Hopefully this convinces you that it doesn't make sense to look for 'the image' in the brain. Together the mind and the eye are able to shape what you perceive and give it meaning, but it is a pseudo-question to ask where that image is finally assembled. It is not assembled, there is no image, there is only encoding of retina activity into higher level firing patterns that produces in us the experience of vision and meaning.

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I would be making the homunculus argument fallacy if I didn't ground my idea. Instead of a "little man" seeing projected images, I'm thinking of a region of cortex (which is presumably the seat of self) that is presented with a synthesized "image" from lower visual cortical regions. "image" in quotes is to signify that I'm not referring to any optic images projected in the brain, but to the spike streams that encode images. –  bfrs Jun 14 '12 at 6:00
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@bfrs then why are you using words like 'assembled' and asking questions like "where is the image?" When I say you are making the homunculus fallacy, I am not suggesting you think there is a little man inside our heads. What I am suggesting is that you think the experience of sight is somehow assembled in one place to be 'viewed' or take in by some other place. The whole point is that this does not happen, there is constant feedback both ways and a lot of things are done in parallel or are distributed so that you can damage parts of your visual scene but not all of it. –  Artem Kaznatcheev Jun 14 '12 at 15:05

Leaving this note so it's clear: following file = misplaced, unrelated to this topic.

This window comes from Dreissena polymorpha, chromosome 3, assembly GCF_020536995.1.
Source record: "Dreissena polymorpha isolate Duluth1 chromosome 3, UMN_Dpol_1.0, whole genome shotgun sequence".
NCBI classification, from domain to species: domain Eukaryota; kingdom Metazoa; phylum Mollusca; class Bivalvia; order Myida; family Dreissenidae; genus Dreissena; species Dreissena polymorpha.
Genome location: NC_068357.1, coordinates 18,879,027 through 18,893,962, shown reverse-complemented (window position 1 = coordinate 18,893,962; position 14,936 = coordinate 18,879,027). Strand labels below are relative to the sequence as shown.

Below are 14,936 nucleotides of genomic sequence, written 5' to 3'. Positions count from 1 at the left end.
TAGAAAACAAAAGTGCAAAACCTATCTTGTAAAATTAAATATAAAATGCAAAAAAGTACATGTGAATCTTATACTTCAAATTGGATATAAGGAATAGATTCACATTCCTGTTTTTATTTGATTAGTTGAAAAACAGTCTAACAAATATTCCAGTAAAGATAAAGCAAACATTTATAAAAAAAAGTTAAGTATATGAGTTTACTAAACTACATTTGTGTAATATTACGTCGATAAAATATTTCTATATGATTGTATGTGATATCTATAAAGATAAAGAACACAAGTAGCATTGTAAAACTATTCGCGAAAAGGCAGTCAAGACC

The nervous system, especially the cortex, is a distributed system. Asking "where" is not always a sensible question. In reality, different properties of the visual scene are assembled in different areas of cortex. There is no one area where everything is reassembled. All the information we know about a scene is stored all over the visual system. In inferotemporal, we might represent complex objects. In mediotemporal, we might represent movement within the visual scene. These properties are somewhere integrated into an understanding of the scene as a whole (we can see an object moving and also know what it is), likely in the posterior parietal lobe, or the superior temporal gyrus. But it would be a mistake to say that the PPL/STG is where we "see" the world. It's merely assembling other groups of neurons into a representation of the overall visual scene.

Think of it like this. Different areas of the cortex come to represent different properties of the visual scene. These representations can be used by other areas to form more complicated representations. And so on. There is no point of convergence in the cortex, only an availability of increasingly complex representations.